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RFID Improves Tracking of Tissue and Medical Devices

Since Champion Medical Technologies added an RFID feature to its UDITracker solution, hospitals using the solution have reported that the technology has helped reduce the loss of high-value products.
By Claire Swedberg

The system also knows who has conducted that activity. That's because the cabinet or freezer is locked until the user presents a low-frequency (LF) RFID badge with his or her identification information linked to the ID number encoded to the RFID tag in that person's badge. The ID is also forwarded to the software, which authorizes that user to open the cabinet, and stores that individual's name.

If an item is used during surgery, the bar-coded number on its packaging is scanned, which links that product with that particular patient's procedure. If such a scan does not take place and the device or tissue remains out of its RFID-enabled container for an excessive amount of time, an alert can be displayed for those using the software. A text message can also be sent to authorized recipients.

The RFID-enabled cabinets are used for storing medical devices.
The software is offered as a hosted, cloud-based service. Users can purchase or lease the cabinets, refrigerators or freezers, paying an annual subscription fee for access to the data.

End users did not respond to requests for comment. Casady, however, says customers have reported to his company that the system has saved them a significant amount of time and effort. Because compliance reporting requires daily updates regarding which items are stored at what temperatures, he notes, the manual labor required to accomplish record keeping is considerable. With the use of UDITracker, that record-taking process is eliminated and compliance reports are more thorough as well, since readings are taken with each opening of the container door.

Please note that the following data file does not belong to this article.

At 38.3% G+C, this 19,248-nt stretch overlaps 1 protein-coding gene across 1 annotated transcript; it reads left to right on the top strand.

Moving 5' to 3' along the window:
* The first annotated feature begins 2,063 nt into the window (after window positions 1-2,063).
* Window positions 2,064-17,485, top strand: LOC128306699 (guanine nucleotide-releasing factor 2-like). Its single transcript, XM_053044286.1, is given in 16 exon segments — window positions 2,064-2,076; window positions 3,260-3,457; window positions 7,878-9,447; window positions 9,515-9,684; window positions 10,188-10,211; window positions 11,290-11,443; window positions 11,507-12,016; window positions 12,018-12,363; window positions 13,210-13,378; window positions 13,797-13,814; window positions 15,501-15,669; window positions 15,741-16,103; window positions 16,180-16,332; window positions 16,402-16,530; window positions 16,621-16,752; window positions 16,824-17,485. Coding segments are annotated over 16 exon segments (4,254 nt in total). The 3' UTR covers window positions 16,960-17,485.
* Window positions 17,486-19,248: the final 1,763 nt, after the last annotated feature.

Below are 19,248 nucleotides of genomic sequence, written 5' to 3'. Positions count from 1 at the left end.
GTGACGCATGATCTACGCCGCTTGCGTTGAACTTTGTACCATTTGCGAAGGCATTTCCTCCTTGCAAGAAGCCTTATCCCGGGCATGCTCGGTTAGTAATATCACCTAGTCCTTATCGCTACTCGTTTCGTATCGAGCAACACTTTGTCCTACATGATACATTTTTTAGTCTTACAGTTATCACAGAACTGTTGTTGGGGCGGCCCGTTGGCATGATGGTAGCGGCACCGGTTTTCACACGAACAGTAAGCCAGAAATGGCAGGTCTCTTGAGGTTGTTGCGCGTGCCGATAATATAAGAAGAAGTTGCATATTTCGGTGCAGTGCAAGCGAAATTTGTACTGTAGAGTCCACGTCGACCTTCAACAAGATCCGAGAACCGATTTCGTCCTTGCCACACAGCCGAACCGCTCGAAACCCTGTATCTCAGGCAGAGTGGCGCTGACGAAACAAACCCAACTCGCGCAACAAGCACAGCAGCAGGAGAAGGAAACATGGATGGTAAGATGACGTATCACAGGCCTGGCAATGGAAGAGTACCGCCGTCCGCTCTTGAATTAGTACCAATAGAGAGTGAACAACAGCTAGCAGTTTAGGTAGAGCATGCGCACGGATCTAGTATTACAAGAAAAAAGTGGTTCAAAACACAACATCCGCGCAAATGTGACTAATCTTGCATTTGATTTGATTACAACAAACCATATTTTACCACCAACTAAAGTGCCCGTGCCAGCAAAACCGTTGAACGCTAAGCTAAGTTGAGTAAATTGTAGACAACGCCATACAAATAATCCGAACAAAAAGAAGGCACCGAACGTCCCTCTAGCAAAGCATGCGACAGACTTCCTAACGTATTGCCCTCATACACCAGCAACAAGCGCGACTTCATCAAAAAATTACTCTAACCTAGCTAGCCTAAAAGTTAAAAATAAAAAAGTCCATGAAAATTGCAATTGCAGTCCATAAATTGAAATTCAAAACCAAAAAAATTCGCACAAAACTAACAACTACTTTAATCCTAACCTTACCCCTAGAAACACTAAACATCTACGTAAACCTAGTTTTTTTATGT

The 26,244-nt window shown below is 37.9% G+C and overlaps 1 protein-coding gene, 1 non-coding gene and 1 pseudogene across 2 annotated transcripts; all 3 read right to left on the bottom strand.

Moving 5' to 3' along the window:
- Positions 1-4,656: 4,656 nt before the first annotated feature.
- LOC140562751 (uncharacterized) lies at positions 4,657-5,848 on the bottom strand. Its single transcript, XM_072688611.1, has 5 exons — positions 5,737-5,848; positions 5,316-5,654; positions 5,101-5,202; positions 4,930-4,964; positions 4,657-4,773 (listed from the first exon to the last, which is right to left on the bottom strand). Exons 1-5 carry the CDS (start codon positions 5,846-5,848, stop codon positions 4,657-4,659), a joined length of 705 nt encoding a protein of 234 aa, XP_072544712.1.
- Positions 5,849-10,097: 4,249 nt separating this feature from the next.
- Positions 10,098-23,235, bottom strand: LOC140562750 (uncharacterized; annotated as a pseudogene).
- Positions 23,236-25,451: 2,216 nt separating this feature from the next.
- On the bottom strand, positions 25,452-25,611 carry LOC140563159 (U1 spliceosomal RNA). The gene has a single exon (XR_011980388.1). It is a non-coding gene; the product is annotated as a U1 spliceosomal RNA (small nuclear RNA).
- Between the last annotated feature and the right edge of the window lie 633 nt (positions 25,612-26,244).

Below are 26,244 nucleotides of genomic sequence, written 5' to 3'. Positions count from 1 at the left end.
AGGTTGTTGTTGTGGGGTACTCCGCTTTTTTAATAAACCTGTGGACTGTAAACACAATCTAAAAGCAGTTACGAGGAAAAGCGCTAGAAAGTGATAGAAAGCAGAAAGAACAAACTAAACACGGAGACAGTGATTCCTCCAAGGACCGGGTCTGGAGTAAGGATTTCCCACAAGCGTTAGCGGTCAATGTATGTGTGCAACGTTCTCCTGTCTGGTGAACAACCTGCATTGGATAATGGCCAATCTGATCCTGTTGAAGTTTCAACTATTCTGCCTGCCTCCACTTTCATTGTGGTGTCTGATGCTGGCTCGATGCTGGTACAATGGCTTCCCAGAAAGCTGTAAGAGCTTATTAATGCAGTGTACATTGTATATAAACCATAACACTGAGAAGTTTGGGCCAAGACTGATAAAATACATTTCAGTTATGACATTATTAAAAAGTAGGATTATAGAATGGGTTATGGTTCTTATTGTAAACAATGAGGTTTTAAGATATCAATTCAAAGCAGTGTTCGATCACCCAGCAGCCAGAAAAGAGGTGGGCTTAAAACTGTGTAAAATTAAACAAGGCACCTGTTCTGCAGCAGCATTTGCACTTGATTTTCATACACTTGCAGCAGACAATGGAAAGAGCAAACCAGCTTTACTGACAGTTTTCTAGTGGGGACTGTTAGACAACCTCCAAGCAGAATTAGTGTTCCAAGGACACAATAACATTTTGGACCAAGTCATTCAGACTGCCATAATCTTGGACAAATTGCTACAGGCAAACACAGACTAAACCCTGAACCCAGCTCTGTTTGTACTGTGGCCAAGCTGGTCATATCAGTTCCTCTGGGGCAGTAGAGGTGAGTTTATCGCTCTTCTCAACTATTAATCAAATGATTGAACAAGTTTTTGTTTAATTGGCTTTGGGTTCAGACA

Champion Medical Technologies' Peter Casady
Before Casady's company began offering the RFID system, customers had told him about the challenge of loss, when products left cabinets, refrigerators or freezers and couldn't be located, or when they remained at room temperature for too long and thus had to be discarded. "Hospitals are writing off billions of dollars every year due to waste or loss," he states, due to a lack of visibility into what was removed from storage and when. "We were aware of that need," he says, and customers have told him that the system is, in fact, reducing the incidence of loss since it knows when products were removed, and by whom.

The RFID-enabled cabinets and coolers vary in size and functionality, according to Joe Pleshek, Terso's CEO. "Our product line generally offers a small and large version for each temperature (requirement)," he says, such as freezer, refrigerator or room-temperature cabinets. Cabinets range from 7.9 cubic feet to 25 cubic feet, refrigerators are between 5.5 cubic feet and 20 cubic feet, and freezers are sized from 5.5 cubic feet to 20 cubic feet.

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